Walk-in shower: how to get the look right

The shower has come a long way in recent years. We’ve said goodbye to small cubicles and are embracing a much more luxurious type of design – the walk-in shower. Oh, I love them. I want a giant shower area for my bathroom, complete with a large rainfall shower, too. I know what you’re thinking…you don’t need a huge bathroom to create this modern look; you don’t need to fully waterproof the whole room like you would for a ‘wetroom‘; and it’s not that much of an upheaval to go from bath to shower, promise.

Thanks to the clever people who design products for the bathroom, the choice of fittings is now huge and it’s never been easier to create a wetroom-inspired walk-in shower. Shower trays are as thin as a couple of centimeters, shower screens can look as seamless or designer as you want them to be (time to get rid of that shower curtain if you haven’t already, sorry) and materials for walls and floors are so vast that you can create a really fun, stylish and personal look to suit your interior design goals – think bright patterned tiles, bold murals, concrete-look backdrops or sophisticated marble coverings.

Bespoke enclosures can make use of wasted areas such as under the eaves or beneath staircases. Furniture from Frontline Bathrooms’ Kompass collection, completes this scheme.

So what should you think about when deciding on a walk-in shower?

  • the enclosure
  • the shower tray
  • door style
  • finishing touches

The enclosure

The good news is that there are many formats of ready-to-install walk-in shower solutions on the market to suit various sizes, so you are sure to find one that will work for you. There are curved, straight, hinged, door, no door panels to choose from, or you could go bespoke and get a design made especially for your space – good if, say, you have sloping ceilings, alcoves or awkward spaces to work around.

Show off your assets by matching a charcoal flush-fit shower floor surface to your walls – keep the rest of the room simple for a timeless finish. Mode shower range; Ascend 100cm divider panel; Ascend divider hinged 20cm deflector panel, all Mira.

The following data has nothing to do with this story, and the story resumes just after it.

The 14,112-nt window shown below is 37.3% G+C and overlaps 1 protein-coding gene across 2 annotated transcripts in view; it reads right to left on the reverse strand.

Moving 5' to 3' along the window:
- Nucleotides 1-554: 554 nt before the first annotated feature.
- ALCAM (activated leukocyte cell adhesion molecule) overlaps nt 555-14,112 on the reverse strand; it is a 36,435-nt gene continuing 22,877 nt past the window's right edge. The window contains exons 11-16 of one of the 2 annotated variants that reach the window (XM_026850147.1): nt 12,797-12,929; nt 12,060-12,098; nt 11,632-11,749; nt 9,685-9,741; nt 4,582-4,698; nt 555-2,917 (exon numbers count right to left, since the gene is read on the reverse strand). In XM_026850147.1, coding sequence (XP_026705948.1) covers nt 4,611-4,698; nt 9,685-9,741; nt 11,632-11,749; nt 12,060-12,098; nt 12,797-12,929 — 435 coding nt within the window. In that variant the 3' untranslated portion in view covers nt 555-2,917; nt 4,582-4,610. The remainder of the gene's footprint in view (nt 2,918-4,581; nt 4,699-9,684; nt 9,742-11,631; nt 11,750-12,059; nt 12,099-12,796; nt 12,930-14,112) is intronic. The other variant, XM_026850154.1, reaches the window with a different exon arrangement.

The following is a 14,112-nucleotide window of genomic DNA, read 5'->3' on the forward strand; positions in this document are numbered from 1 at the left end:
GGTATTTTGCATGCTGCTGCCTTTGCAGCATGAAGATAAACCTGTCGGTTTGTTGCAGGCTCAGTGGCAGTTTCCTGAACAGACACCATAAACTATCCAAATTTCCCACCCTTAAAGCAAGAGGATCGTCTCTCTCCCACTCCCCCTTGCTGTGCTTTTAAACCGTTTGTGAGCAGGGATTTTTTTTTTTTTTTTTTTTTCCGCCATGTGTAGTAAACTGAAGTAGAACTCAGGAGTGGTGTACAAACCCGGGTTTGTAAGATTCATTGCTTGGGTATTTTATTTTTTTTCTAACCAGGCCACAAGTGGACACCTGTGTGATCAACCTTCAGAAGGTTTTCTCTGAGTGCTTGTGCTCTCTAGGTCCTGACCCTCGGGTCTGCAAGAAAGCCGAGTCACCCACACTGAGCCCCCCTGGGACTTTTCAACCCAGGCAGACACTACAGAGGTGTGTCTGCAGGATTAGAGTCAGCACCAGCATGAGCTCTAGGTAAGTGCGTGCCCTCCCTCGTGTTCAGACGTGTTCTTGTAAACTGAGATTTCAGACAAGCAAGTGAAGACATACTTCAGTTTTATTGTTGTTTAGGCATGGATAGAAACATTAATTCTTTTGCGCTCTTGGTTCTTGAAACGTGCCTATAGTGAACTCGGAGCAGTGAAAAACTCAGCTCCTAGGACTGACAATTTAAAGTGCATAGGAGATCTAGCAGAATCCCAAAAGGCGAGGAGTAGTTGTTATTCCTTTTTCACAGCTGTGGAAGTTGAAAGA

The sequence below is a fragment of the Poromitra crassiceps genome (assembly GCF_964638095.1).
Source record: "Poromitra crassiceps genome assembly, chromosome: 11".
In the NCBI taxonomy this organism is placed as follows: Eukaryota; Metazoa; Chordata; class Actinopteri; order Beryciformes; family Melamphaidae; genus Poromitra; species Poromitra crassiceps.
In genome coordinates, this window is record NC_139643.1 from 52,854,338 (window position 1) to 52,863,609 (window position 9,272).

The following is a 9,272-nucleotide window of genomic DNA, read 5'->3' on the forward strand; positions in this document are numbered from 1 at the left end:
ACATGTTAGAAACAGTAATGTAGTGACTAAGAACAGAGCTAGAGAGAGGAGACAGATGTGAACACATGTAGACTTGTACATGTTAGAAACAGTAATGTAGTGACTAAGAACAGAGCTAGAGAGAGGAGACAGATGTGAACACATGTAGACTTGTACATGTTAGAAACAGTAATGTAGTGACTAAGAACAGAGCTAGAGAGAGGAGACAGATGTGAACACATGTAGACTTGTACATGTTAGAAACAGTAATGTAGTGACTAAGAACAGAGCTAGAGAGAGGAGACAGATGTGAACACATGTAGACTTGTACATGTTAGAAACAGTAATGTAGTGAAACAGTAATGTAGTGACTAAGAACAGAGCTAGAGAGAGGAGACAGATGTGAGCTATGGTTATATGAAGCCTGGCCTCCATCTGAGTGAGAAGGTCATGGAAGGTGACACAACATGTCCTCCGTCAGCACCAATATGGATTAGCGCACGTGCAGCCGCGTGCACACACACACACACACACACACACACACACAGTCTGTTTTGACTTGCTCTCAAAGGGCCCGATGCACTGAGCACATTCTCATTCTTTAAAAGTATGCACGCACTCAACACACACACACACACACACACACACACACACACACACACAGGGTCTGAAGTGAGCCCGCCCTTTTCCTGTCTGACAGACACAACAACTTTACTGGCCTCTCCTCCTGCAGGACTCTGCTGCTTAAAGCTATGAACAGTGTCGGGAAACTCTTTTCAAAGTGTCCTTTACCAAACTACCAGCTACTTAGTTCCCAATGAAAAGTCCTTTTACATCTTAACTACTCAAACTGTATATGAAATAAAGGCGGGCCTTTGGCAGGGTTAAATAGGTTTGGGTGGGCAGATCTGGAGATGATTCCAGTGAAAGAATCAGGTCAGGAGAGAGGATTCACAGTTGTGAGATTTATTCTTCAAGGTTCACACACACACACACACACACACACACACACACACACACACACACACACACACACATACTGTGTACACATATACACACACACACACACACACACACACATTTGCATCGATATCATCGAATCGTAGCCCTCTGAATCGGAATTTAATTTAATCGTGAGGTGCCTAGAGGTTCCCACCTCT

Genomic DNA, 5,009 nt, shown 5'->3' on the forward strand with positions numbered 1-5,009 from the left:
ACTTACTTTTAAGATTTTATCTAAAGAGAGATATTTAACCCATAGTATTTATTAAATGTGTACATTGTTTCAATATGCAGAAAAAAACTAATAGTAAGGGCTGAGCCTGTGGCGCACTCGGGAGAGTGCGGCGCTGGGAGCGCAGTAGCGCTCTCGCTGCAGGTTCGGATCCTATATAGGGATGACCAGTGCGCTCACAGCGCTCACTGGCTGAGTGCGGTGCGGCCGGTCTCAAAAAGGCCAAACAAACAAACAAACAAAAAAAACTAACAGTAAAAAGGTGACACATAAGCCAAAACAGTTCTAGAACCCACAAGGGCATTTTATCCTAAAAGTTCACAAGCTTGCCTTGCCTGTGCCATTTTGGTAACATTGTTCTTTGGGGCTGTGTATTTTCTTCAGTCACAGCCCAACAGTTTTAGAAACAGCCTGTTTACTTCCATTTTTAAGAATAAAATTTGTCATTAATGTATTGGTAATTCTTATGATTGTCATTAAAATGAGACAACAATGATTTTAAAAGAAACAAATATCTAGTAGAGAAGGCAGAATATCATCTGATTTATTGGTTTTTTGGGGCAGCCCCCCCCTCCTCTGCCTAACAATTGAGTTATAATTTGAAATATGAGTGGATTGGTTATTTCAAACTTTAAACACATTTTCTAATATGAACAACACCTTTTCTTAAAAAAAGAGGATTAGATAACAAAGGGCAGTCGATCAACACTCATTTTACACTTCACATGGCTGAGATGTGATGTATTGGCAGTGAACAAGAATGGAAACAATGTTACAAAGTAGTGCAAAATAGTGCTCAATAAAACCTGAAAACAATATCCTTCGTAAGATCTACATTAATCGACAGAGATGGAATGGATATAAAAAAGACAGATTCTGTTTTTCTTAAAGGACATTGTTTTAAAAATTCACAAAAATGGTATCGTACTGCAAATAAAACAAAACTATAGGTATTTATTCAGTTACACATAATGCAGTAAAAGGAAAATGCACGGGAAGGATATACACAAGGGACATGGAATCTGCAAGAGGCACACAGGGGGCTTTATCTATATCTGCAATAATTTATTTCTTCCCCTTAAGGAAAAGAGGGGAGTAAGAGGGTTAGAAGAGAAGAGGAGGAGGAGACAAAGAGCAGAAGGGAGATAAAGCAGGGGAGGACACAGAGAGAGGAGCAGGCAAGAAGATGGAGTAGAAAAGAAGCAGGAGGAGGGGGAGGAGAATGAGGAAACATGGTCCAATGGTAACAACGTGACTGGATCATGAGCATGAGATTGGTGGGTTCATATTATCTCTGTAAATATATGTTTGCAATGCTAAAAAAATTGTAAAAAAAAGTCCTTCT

The walk-in shower enclosure can be as big or small as you need, can have minimal framing around the glass, thicker frames on all sides, or only some sides, or you could go for a panelled look to mimic steel-framed glazing, or even go for reeded glass or opaque glazing. I mean it when I say the choices are endless.

Got a generous space for a walk-in shower? Two-sided enclosures enable you to tuck the shower tightly
into one corner, while designs with three screens are ideal for a more central position. You could even create a twin-entry or double shower arrangement for total luxury.

One step on from barely-there enclosures, this two-side frameless design looks stunning in reeded glass. Adding a degree of privacy, a flipper panel helps contain spray and splashes, too. The Liberty wetroom panels is from Roman.

The shower tray

A low profile or seamless shower surface is key to a walk-in shower done he modern way. This will create a seamless transition from the bathroom floor and make it safer and easier to access the shower. Not only is this comfortable for all, it’s also great for kids, elderly or anyone who has additional mobility needs. All good shower trays have an anti-slip surface as standard.

Designed to be quick and easy to fit, Duravit’s Tempano shower tray system is available both with or without a support frame and features a gentle slope to a discreet side drain. Available in 27 sizes and in an anti-slip high gloss white acrylic.

Bonus: the seamless surface is easy to clean and, as germs have nowhere to collect, hygienic too. That’s when compared to tiles with lots of grout lines, for example.

Installing a walk-in shower tray to fit flush gives better drainage than a tiled floor, too.

When it comes to drainage, the shower tray will either have discreet grooves to channel water towards to drain or be slightly angled to encourage the water to flow away (instead of flooding the floor!).

Shower trays are not only practical – they can be beautiful too, as Ripples’ Hybrid design shows. Made from Akron, choose from cement effect, smooth microtexture, or a wooden and concrete combo in more than 2000 colours.